LLNL Research Suggests Global Warming May Be Underestimated – Livermore Independent
New research at the Lawrence Livermore National Laboratory (LLNL) suggests that global warming in the troposphere, or lowest level of the atmosphere, may have been underestimated over the last 40 years.
Climate scientists studied four properties of tropical climate change that should vary in correlation with one other. For example, changes in tropical water vapor should correlate with trends in both sea surface and lower tropospheric temperature, governed by well-understood physical processes.
The fourth property studied was upper tropospheric temperature.
The researchers found that the closest correlations were found in climate model simulations using datasets suggesting larger tropical warming of the ocean surface and the troposphere.
“Such comparisons across complementary measurements can shed light on the credibility of different datasets,” said LLNL researcher Stephen Po-Chedley, who contributed to the study that appears in the Journal of Climate.
“This work shows that careful intercomparison of different geophysical fields may help us determine historical changes in climate with greater precision,” according to Po-Chedley.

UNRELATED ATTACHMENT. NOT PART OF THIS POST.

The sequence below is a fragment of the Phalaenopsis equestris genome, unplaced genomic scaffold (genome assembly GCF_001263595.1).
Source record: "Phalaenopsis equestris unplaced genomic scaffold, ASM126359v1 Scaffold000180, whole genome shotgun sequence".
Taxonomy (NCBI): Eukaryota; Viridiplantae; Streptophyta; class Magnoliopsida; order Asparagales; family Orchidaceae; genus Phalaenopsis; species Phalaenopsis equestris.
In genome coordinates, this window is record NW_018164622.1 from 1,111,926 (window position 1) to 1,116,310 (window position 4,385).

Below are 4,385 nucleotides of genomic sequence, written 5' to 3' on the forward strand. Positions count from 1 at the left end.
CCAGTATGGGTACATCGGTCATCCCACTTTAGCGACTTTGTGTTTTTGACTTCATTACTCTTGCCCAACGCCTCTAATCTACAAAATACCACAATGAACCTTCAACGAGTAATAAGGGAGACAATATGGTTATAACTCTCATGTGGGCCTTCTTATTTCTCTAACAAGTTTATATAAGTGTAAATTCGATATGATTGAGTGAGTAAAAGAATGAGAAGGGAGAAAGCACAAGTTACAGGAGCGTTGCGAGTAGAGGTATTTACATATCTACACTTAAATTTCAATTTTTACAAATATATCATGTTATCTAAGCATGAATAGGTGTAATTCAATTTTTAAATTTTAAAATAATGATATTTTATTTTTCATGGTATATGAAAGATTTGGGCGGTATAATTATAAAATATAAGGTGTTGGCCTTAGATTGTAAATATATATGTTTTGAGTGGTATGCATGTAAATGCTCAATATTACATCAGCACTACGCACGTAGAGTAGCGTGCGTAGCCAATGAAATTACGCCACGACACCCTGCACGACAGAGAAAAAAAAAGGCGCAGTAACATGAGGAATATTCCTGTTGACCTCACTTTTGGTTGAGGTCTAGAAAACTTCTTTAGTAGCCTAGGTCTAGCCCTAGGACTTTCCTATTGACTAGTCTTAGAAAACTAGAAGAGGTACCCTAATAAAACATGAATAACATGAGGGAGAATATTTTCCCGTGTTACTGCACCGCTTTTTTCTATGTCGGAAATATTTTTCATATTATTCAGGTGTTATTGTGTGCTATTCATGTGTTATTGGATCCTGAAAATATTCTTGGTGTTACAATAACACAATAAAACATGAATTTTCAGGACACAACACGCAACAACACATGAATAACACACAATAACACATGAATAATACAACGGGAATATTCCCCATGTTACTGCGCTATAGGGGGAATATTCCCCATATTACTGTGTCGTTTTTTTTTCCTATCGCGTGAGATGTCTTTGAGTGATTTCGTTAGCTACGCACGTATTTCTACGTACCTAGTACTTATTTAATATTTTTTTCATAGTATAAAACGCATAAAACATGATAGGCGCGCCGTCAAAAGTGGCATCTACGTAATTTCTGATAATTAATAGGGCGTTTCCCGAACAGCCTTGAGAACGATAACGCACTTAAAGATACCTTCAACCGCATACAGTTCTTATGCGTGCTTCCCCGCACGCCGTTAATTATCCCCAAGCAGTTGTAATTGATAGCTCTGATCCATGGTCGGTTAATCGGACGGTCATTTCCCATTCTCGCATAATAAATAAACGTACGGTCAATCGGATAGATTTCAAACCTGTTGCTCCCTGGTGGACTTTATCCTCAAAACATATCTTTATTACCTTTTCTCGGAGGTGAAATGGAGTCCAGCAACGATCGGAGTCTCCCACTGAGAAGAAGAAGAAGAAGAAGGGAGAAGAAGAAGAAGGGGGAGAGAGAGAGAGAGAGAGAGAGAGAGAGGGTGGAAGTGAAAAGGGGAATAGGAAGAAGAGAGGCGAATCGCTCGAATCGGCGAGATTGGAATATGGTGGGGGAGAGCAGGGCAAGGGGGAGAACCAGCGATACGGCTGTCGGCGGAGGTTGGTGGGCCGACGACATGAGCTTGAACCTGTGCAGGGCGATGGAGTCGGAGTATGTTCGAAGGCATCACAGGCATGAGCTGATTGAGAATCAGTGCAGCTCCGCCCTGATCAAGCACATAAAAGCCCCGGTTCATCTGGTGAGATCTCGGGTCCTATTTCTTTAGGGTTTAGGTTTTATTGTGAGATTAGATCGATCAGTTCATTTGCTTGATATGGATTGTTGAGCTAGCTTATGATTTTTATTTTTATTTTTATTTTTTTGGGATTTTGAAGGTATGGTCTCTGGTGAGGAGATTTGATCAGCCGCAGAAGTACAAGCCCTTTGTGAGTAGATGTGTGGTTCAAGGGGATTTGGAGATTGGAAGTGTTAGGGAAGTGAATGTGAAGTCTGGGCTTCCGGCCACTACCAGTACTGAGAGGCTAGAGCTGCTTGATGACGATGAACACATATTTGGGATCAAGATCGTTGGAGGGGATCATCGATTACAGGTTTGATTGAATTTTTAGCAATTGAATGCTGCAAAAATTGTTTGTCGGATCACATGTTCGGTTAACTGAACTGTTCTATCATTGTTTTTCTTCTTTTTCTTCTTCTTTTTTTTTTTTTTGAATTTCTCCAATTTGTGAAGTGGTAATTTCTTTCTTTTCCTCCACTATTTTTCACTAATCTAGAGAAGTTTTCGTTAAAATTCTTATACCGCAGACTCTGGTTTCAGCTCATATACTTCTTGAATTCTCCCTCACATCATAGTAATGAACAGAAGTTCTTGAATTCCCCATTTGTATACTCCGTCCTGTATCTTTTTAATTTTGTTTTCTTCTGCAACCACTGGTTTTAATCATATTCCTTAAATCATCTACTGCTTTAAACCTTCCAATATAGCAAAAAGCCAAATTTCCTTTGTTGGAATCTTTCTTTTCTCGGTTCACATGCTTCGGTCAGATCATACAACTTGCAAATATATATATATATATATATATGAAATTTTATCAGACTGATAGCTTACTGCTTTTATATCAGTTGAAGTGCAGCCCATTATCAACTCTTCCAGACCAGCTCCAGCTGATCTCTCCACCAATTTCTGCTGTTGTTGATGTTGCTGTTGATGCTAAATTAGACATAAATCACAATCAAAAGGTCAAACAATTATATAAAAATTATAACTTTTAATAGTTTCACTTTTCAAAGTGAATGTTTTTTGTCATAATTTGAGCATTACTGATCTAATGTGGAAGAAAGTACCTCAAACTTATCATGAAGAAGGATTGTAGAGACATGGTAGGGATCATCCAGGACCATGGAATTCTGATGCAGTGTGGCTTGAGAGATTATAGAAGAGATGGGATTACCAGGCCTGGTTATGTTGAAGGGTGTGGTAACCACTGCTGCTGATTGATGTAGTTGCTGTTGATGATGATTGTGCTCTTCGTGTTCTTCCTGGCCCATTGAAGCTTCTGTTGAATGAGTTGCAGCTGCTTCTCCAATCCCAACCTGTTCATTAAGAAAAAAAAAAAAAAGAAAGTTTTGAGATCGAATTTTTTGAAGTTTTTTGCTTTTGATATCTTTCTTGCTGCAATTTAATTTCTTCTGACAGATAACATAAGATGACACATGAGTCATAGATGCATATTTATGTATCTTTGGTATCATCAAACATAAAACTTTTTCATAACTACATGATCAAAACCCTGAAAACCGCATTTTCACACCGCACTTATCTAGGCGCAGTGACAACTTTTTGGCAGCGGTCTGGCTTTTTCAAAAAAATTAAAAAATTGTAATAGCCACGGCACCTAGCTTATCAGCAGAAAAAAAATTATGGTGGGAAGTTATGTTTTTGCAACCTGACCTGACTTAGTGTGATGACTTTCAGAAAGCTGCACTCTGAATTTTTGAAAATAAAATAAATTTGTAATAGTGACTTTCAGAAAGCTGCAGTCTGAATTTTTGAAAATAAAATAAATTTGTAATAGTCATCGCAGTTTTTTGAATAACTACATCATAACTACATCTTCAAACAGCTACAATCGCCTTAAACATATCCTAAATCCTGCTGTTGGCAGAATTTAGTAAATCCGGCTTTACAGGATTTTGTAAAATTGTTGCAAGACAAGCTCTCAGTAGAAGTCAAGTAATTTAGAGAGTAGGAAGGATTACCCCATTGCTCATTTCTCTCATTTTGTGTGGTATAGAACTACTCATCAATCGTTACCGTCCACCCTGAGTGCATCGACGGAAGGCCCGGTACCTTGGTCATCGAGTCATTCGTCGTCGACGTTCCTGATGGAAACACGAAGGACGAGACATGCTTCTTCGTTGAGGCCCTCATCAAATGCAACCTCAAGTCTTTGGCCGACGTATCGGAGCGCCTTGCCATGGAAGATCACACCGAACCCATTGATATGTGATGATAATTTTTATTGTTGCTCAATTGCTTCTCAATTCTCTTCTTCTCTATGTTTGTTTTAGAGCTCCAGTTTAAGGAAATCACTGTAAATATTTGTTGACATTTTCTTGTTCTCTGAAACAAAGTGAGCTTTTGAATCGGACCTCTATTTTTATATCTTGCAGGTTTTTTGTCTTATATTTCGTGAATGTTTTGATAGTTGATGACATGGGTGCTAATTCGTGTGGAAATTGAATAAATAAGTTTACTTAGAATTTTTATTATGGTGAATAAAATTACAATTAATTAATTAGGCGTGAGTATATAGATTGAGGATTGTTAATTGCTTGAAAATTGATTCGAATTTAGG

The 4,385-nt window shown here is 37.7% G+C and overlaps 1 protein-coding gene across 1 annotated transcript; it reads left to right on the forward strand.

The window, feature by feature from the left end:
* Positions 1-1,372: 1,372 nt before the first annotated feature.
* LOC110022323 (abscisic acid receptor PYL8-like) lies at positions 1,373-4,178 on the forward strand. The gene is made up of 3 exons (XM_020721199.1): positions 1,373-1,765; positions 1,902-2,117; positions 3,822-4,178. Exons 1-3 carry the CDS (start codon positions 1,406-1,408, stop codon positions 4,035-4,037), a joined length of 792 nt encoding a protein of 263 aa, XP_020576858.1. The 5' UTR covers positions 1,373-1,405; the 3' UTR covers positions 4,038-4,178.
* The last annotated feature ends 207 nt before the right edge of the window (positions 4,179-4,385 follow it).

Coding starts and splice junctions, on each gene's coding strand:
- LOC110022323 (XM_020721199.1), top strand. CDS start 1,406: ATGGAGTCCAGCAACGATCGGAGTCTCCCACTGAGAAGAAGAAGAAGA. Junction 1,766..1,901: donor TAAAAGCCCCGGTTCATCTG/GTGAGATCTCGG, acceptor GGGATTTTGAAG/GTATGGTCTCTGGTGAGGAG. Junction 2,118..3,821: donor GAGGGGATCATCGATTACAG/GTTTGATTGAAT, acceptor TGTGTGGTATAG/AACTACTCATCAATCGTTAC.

If climate model expectations between tropical temperature and moisture are realistic, the findings reflect either a systematic low bias in satellite tropospheric temperature trends or an overestimate of the observed atmospheric moistening signal, according to LLNL.
“It is currently difficult to determine which interpretation is more credible,” said climate scientist Ben Santer, lead author of the paper. “But our analysis reveals that several observational datasets – particularly those with the smallest values of ocean surface warming and tropospheric warming – appear to be at odds with other, independently measured complementary variables.”
LLNL collaborated on the study with researchers from several other institutions, including Remote Sensing Systems; the Canadian Centre for Climate Modelling and Analysis, Environment and Climate Change; the University of Washington; the Massachusetts Institute of Technology; University of Graz, Austria; and the National Oceanic and Atmospheric Administration.